PHOENIX -- As a history buff, I always enjoy visiting Washington D.C. It had been several years since my last trip back there, but I went a few weeks ago and managed to get a few hours to myself to visit the Newseum.
I spent a couple of hours touring the many exhibits and displays and could have easily spent a whole day.
As a child of the 1960s, it was fascinating for me to see the news reports that are now history but that I heard and read about as they happened.
Looking at the giant slabs of the Berlin Wall and watching the old videos of people trying to escape East Berlin are still chilling.
There are some tremendous displays of old newspapers and early news gathering technology. I truly started to feel my years when I saw an early CONUS satellite truck — that was cutting-edge technology — as well as other equipment that I used and cursed at early in my career.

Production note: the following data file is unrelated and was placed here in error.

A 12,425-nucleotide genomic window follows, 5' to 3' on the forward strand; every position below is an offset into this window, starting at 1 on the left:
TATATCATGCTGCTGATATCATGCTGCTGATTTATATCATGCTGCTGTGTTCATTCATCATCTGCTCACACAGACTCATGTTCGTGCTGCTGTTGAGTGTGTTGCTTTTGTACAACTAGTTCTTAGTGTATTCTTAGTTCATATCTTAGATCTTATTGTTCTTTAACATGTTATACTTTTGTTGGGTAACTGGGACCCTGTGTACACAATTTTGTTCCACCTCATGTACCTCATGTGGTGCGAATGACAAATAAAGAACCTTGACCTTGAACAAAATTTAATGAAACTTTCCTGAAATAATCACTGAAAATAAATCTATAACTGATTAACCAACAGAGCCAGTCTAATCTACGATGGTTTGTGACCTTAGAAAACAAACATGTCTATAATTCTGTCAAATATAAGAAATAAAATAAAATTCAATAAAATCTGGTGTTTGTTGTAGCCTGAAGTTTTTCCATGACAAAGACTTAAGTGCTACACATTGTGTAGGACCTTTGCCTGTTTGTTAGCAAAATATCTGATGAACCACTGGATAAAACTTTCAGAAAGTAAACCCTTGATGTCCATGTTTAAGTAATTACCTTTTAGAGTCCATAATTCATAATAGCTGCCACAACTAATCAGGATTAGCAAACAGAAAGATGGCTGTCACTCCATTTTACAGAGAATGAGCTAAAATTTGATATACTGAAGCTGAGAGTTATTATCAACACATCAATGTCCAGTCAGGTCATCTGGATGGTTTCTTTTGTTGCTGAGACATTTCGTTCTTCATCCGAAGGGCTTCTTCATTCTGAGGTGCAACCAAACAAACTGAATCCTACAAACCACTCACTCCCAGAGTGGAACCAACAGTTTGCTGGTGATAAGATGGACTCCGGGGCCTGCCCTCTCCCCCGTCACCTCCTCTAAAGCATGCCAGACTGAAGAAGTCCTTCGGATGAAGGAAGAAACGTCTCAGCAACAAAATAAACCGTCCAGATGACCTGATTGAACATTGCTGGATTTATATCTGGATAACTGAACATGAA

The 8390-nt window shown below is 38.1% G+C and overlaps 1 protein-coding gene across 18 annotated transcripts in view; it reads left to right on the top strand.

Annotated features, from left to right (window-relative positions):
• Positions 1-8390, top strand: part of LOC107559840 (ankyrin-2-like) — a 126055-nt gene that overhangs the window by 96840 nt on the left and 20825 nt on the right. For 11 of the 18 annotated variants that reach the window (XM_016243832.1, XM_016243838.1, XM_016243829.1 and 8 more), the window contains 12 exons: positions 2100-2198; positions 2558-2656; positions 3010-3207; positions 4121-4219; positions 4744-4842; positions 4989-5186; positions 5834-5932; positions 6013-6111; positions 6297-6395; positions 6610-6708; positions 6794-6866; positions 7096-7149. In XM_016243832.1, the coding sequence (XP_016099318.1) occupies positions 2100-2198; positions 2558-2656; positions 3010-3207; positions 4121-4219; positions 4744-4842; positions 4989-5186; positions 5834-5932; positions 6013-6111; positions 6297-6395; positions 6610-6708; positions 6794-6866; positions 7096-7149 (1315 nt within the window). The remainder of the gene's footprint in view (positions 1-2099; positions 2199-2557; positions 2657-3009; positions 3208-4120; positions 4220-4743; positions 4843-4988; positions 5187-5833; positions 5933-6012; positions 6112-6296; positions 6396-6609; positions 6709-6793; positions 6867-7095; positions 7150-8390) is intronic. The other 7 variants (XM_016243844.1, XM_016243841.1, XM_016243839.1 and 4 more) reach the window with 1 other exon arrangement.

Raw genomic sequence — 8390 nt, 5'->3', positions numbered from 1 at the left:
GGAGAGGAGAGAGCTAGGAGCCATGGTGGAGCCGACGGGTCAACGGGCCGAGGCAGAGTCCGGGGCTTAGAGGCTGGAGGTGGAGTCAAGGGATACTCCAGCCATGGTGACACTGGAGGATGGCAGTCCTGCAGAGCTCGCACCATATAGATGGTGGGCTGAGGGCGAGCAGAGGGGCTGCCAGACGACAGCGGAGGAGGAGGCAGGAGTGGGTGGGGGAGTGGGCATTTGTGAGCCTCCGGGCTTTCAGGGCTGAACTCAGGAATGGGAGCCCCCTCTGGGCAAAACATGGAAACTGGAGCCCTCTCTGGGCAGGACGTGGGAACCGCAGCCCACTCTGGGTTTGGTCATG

As a young reporter I covered the bombing death of Arizona Republic reporter Don Bolles in Phoenix. His car, with the hole in the floorboard, is one of the displays. It was eerie standing next to the car. I recalled the reports I did after the blast, the ones that detailed the numerous attempts at life-saving surgeries. Then, ultimately, his death.
Times have changed. Back then a bad newscast could always be discounted; you knew the broadcast signal, and the evidence of the screw-up, was headed for the outer reaches of the solar system. Nowadays an “f” bomb uttered over an open mic or factual error is held in perpetuity on a YouTube video.
Next time I get back to D.C., I want to spend some more time looking at those presentations and displays I missed the first time. The Newseum is a great resource and opportunity to enjoy and appreciate the work that so many great journalists have done, and are still doing.